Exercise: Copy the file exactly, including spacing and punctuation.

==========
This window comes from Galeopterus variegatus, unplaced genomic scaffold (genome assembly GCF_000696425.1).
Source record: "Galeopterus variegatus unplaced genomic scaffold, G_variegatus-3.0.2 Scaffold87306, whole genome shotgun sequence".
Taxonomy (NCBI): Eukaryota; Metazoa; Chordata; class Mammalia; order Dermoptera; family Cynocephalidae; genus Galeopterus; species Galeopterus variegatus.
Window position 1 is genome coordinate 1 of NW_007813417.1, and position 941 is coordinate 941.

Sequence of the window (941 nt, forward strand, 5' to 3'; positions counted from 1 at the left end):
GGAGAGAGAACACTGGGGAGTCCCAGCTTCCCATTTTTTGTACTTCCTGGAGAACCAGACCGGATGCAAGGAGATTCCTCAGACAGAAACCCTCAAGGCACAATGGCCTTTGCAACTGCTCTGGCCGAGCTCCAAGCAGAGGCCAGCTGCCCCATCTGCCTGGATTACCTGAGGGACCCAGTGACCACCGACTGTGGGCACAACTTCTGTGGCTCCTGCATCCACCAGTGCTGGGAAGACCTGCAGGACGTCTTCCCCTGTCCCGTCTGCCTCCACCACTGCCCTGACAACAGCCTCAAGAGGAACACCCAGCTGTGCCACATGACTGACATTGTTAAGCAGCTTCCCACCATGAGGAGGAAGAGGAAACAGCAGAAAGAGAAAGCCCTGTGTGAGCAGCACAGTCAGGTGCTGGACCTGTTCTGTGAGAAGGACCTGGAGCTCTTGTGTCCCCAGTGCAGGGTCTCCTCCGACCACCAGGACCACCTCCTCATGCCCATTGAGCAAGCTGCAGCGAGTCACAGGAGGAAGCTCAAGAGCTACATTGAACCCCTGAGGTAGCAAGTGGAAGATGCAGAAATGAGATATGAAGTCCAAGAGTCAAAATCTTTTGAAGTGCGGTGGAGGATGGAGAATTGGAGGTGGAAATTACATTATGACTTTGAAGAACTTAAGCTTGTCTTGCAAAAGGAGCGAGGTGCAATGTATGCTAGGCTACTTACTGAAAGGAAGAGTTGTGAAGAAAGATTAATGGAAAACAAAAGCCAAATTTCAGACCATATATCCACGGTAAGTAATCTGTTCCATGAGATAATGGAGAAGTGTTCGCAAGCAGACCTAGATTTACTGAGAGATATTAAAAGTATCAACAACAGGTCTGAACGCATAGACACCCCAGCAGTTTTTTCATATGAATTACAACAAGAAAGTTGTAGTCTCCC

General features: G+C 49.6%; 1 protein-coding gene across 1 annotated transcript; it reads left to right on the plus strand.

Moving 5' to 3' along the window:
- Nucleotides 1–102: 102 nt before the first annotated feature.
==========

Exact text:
This window comes from Galeopterus variegatus, unplaced genomic scaffold (genome assembly GCF_000696425.1).
Source record: "Galeopterus variegatus unplaced genomic scaffold, G_variegatus-3.0.2 Scaffold87306, whole genome shotgun sequence".
Taxonomy (NCBI): Eukaryota; Metazoa; Chordata; class Mammalia; order Dermoptera; family Cynocephalidae; genus Galeopterus; species Galeopterus variegatus.
Window position 1 is genome coordinate 1 of NW_007813417.1, and position 941 is coordinate 941.

Sequence of the window (941 nt, forward strand, 5' to 3'; positions counted from 1 at the left end):
GGAGAGAGAACACTGGGGAGTCCCAGCTTCCCATTTTTTGTACTTCCTGGAGAACCAGACCGGATGCAAGGAGATTCCTCAGACAGAAACCCTCAAGGCACAATGGCCTTTGCAACTGCTCTGGCCGAGCTCCAAGCAGAGGCCAGCTGCCCCATCTGCCTGGATTACCTGAGGGACCCAGTGACCACCGACTGTGGGCACAACTTCTGTGGCTCCTGCATCCACCAGTGCTGGGAAGACCTGCAGGACGTCTTCCCCTGTCCCGTCTGCCTCCACCACTGCCCTGACAACAGCCTCAAGAGGAACACCCAGCTGTGCCACATGACTGACATTGTTAAGCAGCTTCCCACCATGAGGAGGAAGAGGAAACAGCAGAAAGAGAAAGCCCTGTGTGAGCAGCACAGTCAGGTGCTGGACCTGTTCTGTGAGAAGGACCTGGAGCTCTTGTGTCCCCAGTGCAGGGTCTCCTCCGACCACCAGGACCACCTCCTCATGCCCATTGAGCAAGCTGCAGCGAGTCACAGGAGGAAGCTCAAGAGCTACATTGAACCCCTGAGGTAGCAAGTGGAAGATGCAGAAATGAGATATGAAGTCCAAGAGTCAAAATCTTTTGAAGTGCGGTGGAGGATGGAGAATTGGAGGTGGAAATTACATTATGACTTTGAAGAACTTAAGCTTGTCTTGCAAAAGGAGCGAGGTGCAATGTATGCTAGGCTACTTACTGAAAGGAAGAGTTGTGAAGAAAGATTAATGGAAAACAAAAGCCAAATTTCAGACCATATATCCACGGTAAGTAATCTGTTCCATGAGATAATGGAGAAGTGTTCGCAAGCAGACCTAGATTTACTGAGAGATATTAAAAGTATCAACAACAGGTCTGAACGCATAGACACCCCAGCAGTTTTTTCATATGAATTACAACAAGAAAGTTGTAGTCTCCC

General features: G+C 49.6%; 1 protein-coding gene across 1 annotated transcript; it reads left to right on the plus strand.

Moving 5' to 3' along the window:
- Nucleotides 1–102: 102 nt before the first annotated feature.